The greatest modern foods have a habit of being surprisingly not so new. Who would have thought pizza is as old as the wheel? Or that chocolate emerged around the same time as Stonehenge’s completion? Well, like other delicious foods that are enjoyed around the world today, popcorn is a lot older than you may think. Evidence suggests that it dates back to 4700 BCE in Peru. Later, popcorn became a favorite of those native to North America, who eventually introduced it to the English in the 16th and 17th centuries.
But this favorite snack didn’t really gain popularity until times were hard. During desperate years, people sought out ways to be distracted from their troubles and during the Great Depression, nothing was a better diversion than movies. Because popcorn was sold in 5 and 10 cent bags, it was cheap enough for most people to afford, causing sales to increase dramatically. Then, nearly a decade later, popcorn sales increased again with the onset of World War II, though for a different reason. People were still regularly enjoying handfuls of popped corn, but during the war, sugar was rationed, becoming so scarce that the supply of candy made in America was greatly depleted. And people filled the void of sweets with savory popcorn.
In the 1980s, microwaves became more commonplace, causing a shift in where the snack was being consumed. Instead of going to the movies to enjoy handfuls of pop, people could eat it almost instantly in their own homes. Today, only 30% of all popcorn is consumed outside the home.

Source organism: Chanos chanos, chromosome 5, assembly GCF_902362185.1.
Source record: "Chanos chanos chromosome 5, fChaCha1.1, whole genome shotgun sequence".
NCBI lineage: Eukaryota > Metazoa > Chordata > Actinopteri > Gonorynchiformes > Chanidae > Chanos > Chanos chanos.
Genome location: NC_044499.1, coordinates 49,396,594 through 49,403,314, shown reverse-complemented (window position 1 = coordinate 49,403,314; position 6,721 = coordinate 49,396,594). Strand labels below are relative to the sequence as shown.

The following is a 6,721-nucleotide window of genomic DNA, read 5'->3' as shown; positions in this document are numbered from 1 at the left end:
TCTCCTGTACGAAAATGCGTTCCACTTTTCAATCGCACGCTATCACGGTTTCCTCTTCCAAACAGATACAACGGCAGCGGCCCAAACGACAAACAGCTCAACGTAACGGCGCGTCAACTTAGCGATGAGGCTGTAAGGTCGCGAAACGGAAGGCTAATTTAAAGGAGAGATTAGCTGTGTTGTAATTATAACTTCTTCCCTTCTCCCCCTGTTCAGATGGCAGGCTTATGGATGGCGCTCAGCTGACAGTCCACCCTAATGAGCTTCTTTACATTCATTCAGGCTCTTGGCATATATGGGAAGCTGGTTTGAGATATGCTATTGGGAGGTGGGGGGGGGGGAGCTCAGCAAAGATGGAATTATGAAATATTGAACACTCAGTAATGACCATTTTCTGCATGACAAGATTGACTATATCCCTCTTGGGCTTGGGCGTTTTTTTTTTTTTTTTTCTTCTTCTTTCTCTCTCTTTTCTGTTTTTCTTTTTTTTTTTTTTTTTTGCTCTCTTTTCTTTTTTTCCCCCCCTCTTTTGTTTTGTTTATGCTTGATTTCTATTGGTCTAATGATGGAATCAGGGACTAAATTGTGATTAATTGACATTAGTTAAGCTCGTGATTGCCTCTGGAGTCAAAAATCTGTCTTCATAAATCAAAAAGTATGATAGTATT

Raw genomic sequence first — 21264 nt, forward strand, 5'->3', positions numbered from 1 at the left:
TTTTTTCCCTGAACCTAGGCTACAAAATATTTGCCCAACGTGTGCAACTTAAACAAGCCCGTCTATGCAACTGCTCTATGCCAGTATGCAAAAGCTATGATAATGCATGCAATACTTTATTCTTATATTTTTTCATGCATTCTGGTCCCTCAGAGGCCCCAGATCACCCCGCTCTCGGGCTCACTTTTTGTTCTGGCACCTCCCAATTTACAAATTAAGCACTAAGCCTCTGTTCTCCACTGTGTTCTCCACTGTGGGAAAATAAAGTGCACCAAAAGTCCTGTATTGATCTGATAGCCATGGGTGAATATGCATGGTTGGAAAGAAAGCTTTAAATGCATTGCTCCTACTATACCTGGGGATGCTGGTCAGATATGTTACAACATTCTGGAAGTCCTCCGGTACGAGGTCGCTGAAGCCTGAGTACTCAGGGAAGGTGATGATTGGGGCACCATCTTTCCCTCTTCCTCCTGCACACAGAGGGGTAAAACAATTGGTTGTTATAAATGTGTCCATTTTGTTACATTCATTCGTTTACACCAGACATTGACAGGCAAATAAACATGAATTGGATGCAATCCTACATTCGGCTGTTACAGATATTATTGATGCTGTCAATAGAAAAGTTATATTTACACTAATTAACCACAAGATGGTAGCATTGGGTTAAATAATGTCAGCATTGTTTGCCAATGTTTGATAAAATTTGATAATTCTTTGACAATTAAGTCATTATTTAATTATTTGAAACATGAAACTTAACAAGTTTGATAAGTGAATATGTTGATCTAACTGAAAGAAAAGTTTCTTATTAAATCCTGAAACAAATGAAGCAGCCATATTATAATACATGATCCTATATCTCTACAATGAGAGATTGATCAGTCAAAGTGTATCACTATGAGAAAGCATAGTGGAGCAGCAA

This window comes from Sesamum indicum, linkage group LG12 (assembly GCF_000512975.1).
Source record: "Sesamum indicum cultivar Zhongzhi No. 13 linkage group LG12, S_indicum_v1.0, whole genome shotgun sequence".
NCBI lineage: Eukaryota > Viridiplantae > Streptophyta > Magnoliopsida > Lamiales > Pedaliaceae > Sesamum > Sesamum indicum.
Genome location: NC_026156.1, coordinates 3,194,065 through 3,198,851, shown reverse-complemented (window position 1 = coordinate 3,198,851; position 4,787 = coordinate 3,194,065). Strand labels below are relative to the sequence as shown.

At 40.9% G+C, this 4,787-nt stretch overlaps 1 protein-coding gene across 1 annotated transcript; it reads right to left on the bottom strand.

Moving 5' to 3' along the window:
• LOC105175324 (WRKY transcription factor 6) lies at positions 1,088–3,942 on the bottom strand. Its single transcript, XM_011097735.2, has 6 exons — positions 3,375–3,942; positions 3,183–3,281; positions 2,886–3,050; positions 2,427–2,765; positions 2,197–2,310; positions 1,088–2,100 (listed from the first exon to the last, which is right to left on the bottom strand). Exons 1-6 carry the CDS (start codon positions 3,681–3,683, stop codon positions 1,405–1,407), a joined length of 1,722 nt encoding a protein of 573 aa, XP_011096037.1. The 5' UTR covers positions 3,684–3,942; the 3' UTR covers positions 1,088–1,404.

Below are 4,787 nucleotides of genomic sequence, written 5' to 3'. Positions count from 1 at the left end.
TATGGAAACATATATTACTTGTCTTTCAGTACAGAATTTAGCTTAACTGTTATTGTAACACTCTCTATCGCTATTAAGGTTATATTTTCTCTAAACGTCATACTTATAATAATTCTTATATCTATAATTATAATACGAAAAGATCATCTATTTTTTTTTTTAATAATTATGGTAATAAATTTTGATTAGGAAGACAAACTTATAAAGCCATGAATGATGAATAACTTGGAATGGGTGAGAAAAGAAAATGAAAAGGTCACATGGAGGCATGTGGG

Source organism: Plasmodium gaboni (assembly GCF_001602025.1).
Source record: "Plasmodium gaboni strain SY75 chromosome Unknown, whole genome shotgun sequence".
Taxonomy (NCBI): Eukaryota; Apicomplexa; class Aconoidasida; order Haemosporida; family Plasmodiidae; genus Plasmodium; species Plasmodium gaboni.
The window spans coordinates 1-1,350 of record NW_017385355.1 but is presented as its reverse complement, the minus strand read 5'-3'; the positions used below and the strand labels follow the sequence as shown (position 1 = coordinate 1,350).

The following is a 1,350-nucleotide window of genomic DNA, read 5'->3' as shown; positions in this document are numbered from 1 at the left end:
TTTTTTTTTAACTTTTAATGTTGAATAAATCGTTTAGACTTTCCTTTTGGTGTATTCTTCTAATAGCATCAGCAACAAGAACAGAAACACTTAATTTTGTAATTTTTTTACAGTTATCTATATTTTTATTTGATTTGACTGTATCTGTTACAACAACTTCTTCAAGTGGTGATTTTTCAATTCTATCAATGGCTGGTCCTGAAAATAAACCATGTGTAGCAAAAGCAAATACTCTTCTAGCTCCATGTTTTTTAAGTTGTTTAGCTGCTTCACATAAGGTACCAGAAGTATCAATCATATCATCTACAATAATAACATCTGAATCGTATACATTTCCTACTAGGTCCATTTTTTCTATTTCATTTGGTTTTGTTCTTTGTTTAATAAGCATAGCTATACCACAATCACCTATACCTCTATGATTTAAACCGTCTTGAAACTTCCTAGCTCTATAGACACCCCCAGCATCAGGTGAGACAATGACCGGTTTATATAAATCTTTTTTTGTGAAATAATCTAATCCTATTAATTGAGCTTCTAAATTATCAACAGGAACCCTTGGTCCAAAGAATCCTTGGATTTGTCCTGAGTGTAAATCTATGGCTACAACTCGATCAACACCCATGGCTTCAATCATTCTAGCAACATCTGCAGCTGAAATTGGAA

Up until two decades ago, each year since the 1945 had shown an increase of how much popcorn was sold annually, hitting an all-time high in 1993 at about 1,158,000,000 units. While America is still the number 1 consumer of popcorn in the world, sales have dropped, and in 2010, only 958,650,076 units were sold.
However, though sales fluctuate in the US, other countries seem eager to add it to their pantries. In the past 15 years, places like Argentina have expanded popcorn crops from a mere 1,000 acres to over 10,000. According to the U.S. Department of Agriculture, popcorn exports climbed more than 39 million pounds from 1999 to 2000.
It’s theorized that the shift in consumption has to do with the increased purchases of more processed snacks like potato chips, which are quickly outpacing the retail sales of popcorn. To mow down on a bag of potato chips, all you have to do is open it. To dig into a bowl of popcorn, you have to pop it first – and many people want a snack that’s so quick it requires no extra preparation. We’re all so concerned about being able to eat quickly that the two minutes it takes to microwave popcorn is now seen as a huge inconvenience. However, with new research on the terrific health benefits of popcorn coupled with the understanding of the adverse affects of poor diet choices, it’s hoped that sales of this delicious snack will once again be on the rise in America.
About the Author:
“Katie Straw” is the writer at KingOfPOP.com, maker of delicious handcrafted gourmet popcorn, and currently resides in Manchester, New Hampshire.